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I'm working on a project that involves finding moving particles in a solution (in my case, a syringe, or vial). The goal is to identify particles as small as 125um(micrometers), but the problem I face when I spin the container to get the particle moving, is that the particle gets stuck on the sidewall of the container, or on the top of the solution. Being that these are very small particles, I'm assuming my problem is surface tension related. The solution i'm working with is distilled water. I want to add a surfactant to reduce the surface tension, but I'm not sure what to use because I can't have bubbles forming due to the surfactant, and I need to retain the color of the solution. An idea I had was maybe some p80? Any other ideas? Also, do you think spraying the particles with a hydrophobic spray would help with anything?

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  • $\begingroup$ Particles sticking to the sidewalls is an indication that possibly there is an adhesive force between the particle molecules and the wall molecules which is not related to surface tension. $\endgroup$
    – Farcher
    Commented Mar 6, 2022 at 6:42

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Here are some things to try.

First, there are non-foaming surfactants available. They are commonly used in commercial floor-scrubbing machine solutions, where the presence of foam in the pump system would upset the pumping action. Many are hydrolyzable silicones.

Second, you could try agitating the test solution with ultrasonics, as in miniature jewelry-cleaning tanks for use in the home.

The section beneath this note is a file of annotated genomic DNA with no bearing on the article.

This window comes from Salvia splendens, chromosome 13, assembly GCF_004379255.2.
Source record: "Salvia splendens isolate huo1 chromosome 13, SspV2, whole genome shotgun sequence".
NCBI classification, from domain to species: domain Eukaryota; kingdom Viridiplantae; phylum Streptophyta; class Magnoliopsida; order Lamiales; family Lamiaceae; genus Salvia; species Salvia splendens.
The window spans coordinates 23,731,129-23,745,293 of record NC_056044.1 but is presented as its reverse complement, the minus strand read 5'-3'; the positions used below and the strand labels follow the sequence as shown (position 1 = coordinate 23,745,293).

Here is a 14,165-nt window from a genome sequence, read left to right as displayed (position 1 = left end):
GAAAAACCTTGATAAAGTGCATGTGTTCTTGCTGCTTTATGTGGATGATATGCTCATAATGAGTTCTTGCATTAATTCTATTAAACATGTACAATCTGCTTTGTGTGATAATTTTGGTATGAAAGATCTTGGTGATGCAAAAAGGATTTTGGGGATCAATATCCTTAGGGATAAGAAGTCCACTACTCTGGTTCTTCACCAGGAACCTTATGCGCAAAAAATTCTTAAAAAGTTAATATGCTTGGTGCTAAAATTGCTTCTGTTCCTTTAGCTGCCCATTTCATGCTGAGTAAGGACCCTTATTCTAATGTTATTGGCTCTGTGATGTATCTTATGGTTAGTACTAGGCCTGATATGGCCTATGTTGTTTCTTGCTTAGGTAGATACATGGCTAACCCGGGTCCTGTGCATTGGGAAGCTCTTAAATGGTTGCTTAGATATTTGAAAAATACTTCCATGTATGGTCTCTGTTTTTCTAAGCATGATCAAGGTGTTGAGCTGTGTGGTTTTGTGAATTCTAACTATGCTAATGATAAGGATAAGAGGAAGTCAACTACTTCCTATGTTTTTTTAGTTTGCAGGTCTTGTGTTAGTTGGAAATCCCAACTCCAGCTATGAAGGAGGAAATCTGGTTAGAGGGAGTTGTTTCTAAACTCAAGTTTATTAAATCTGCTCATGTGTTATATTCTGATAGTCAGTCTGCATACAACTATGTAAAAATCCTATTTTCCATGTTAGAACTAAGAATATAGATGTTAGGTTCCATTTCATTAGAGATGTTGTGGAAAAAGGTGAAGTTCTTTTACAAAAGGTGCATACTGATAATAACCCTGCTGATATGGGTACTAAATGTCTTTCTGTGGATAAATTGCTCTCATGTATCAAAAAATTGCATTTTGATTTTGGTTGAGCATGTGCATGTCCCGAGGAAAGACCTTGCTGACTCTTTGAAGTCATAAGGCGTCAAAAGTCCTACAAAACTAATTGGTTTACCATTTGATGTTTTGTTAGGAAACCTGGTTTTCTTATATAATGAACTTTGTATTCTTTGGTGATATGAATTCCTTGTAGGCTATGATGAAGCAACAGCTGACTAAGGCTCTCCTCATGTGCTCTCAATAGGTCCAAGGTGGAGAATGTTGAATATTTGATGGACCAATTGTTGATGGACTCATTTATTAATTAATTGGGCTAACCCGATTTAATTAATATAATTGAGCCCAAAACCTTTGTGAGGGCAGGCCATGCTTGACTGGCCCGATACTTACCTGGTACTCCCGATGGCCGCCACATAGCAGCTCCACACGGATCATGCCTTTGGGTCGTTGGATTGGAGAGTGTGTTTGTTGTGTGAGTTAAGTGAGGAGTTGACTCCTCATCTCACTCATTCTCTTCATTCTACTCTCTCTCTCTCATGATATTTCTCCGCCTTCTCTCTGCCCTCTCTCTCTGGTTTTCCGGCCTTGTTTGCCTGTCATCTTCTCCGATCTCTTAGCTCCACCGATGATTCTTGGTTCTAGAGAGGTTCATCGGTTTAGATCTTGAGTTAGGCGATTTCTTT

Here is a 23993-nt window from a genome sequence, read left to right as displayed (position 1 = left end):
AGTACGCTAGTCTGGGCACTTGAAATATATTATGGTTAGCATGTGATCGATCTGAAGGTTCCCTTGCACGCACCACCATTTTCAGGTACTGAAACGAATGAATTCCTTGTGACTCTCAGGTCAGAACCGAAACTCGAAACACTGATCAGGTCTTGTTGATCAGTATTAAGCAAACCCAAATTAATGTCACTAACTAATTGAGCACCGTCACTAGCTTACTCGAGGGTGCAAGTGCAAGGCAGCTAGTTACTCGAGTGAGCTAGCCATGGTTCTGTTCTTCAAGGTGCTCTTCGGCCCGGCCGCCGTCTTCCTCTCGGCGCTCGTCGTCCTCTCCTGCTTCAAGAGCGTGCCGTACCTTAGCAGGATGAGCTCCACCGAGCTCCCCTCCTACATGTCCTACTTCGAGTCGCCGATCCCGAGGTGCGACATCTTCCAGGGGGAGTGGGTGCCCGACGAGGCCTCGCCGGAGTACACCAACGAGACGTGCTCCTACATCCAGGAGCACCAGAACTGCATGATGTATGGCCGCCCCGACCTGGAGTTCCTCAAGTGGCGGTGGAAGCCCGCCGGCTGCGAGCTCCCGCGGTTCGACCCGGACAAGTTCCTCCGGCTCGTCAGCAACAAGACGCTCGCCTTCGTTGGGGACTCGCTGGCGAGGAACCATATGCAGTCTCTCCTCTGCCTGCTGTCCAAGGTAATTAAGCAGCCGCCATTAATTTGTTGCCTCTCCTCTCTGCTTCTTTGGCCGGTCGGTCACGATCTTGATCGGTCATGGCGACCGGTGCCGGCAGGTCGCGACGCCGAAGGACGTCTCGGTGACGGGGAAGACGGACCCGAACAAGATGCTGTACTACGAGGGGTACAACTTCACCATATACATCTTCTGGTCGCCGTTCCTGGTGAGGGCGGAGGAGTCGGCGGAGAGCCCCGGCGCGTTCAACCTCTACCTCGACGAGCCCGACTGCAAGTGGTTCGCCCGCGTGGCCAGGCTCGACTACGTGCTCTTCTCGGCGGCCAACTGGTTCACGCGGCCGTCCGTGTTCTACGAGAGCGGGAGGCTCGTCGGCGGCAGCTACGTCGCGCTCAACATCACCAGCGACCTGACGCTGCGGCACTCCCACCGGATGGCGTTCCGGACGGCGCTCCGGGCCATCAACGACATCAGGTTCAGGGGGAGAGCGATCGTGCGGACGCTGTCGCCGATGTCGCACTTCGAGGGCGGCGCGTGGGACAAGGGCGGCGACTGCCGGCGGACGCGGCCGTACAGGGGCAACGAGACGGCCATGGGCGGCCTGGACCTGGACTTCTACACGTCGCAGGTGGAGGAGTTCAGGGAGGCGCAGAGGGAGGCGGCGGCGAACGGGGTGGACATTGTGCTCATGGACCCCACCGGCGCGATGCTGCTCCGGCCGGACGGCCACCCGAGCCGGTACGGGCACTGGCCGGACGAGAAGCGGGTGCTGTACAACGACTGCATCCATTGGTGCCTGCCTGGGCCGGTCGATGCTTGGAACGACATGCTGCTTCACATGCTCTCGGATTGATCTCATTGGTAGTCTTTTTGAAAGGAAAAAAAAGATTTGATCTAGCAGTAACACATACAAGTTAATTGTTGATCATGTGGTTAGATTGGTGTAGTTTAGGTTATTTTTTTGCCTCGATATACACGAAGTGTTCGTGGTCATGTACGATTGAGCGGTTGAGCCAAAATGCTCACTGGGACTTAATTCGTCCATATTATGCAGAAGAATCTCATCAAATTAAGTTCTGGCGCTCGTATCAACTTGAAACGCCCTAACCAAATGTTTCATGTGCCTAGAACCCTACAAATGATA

Third, there are surfactants which are used to prevent particles of dirt from settling out of solution & redepositing themselves once they have been dislodged from things like dishes, floors, and car bodies. These are called dispersion agents.

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  • $\begingroup$ Thank you for that detailed answer. I don't mean to sound like i'm just trying to get all the answers to my project here but, from doing some research on non-foaming surfactants, i found a bunch, but do you know any that have a clear color to them? $\endgroup$
    – Ali Yuksel
    Commented Mar 8, 2022 at 1:19
  • $\begingroup$ Also, what would agitating the test solution with ultrasonics do? Trying to understand the physiology behind it. test solution as in the particle? or the vial? $\endgroup$
    – Ali Yuksel
    Commented Mar 8, 2022 at 1:20
  • $\begingroup$ test solution as in the vial, the ultrasound mixes the liquid inside it. $\endgroup$ Commented Mar 8, 2022 at 4:25

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